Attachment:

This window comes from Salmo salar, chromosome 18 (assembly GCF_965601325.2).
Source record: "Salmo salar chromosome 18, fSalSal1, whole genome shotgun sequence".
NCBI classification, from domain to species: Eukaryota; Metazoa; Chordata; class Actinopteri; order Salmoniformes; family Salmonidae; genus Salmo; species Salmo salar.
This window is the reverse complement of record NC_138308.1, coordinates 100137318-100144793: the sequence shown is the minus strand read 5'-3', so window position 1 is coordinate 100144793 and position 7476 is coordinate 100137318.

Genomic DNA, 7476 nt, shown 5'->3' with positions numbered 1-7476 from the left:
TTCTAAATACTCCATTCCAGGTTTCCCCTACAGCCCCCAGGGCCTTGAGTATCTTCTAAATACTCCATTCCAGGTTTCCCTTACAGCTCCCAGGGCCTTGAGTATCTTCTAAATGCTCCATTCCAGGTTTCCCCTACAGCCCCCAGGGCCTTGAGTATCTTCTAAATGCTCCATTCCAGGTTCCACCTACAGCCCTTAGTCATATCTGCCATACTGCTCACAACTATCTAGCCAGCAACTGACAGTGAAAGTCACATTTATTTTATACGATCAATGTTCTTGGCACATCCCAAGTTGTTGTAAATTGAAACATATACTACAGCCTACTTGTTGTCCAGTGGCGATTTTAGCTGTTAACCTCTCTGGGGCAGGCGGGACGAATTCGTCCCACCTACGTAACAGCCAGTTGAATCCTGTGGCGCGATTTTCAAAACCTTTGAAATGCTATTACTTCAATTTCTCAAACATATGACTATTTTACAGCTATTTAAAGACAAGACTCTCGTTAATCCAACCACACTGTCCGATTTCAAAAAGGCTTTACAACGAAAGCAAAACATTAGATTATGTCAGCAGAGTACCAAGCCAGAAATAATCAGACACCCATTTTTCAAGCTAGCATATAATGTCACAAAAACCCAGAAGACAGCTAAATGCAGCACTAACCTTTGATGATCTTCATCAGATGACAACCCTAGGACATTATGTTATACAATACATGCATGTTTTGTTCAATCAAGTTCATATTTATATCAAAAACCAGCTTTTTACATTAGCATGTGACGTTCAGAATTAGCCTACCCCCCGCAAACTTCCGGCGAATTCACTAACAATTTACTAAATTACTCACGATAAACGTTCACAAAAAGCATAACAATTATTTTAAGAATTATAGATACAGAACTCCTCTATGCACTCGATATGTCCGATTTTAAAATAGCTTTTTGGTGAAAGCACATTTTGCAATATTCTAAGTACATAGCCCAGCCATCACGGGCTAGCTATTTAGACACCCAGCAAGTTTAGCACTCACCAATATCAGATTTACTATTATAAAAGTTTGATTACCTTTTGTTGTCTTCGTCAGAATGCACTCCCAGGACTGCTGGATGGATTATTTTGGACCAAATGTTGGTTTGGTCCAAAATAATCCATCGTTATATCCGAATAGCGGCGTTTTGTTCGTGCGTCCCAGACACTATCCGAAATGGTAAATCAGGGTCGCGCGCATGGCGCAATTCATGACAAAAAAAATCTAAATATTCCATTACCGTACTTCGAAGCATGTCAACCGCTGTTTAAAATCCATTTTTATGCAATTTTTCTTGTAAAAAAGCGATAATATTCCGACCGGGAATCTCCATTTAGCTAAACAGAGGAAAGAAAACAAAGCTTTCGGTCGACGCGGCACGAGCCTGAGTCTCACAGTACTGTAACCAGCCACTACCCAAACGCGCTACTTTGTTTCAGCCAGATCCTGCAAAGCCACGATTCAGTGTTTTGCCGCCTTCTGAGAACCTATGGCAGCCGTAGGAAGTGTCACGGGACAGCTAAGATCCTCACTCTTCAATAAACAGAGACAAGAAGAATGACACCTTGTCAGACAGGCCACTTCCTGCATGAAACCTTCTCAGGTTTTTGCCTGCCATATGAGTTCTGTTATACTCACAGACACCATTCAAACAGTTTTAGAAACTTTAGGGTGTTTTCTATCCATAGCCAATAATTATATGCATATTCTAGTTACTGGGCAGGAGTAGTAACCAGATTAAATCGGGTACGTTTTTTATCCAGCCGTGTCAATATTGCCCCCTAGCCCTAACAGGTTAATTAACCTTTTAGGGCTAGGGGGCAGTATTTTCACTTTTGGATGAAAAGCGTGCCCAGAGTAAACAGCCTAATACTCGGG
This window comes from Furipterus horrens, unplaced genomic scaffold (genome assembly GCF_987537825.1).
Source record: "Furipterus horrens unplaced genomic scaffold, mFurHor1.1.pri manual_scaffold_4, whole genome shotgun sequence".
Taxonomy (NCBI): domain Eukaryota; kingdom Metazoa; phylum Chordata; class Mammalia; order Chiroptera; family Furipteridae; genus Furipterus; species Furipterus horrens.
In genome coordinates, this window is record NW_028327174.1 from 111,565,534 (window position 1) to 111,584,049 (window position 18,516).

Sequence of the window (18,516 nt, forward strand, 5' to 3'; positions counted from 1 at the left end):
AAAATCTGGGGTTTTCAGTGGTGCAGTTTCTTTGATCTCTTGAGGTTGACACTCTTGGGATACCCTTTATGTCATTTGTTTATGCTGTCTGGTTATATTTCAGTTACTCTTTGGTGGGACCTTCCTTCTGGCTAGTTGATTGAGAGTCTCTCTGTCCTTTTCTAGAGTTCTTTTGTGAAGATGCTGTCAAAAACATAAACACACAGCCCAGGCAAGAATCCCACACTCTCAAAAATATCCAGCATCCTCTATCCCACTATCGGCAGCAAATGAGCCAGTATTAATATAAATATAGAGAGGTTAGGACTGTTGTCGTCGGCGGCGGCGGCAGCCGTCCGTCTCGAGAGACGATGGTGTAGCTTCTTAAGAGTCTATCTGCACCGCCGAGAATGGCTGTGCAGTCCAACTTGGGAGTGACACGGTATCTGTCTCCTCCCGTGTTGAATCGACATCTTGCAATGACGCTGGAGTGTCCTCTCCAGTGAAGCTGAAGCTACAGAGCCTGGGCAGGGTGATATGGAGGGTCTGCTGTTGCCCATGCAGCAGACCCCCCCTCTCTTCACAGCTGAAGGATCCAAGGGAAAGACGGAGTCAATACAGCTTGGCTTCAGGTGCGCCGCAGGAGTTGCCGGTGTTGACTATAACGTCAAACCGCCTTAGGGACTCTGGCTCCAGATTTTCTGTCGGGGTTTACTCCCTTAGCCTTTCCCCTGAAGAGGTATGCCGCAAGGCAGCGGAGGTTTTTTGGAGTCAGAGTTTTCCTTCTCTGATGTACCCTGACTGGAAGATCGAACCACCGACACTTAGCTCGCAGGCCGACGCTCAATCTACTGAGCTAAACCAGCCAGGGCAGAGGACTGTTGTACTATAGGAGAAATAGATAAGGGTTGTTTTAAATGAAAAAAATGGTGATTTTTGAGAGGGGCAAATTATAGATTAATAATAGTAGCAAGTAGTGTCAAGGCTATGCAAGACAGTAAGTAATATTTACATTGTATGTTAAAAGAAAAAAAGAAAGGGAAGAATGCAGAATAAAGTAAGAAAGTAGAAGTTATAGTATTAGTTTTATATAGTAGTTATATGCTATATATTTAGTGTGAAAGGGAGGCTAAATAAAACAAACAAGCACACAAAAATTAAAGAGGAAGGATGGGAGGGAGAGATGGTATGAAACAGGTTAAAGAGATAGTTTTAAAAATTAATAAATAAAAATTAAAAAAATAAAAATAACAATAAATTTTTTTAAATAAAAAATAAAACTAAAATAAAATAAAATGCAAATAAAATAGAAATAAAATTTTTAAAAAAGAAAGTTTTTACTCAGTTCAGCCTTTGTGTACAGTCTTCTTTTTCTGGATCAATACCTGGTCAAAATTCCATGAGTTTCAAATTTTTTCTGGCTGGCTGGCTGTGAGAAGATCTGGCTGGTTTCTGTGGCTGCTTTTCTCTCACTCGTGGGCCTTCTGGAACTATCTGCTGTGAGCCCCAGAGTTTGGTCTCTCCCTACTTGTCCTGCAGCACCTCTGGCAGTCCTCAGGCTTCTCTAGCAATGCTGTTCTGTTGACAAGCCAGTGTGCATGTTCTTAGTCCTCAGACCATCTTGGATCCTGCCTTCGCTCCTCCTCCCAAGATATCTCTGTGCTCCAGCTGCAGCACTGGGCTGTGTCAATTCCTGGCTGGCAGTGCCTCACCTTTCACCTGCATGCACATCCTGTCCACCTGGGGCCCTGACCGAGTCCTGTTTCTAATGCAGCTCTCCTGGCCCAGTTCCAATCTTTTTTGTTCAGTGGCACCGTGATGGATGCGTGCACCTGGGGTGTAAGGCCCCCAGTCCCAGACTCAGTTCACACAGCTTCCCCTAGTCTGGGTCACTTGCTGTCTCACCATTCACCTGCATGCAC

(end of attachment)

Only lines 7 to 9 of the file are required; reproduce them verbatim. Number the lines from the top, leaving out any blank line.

This window comes from Furipterus horrens, unplaced genomic scaffold (genome assembly GCF_987537825.1).
Source record: "Furipterus horrens unplaced genomic scaffold, mFurHor1.1.pri manual_scaffold_4, whole genome shotgun sequence".
Taxonomy (NCBI): domain Eukaryota; kingdom Metazoa; phylum Chordata; class Mammalia; order Chiroptera; family Furipteridae; genus Furipterus; species Furipterus horrens.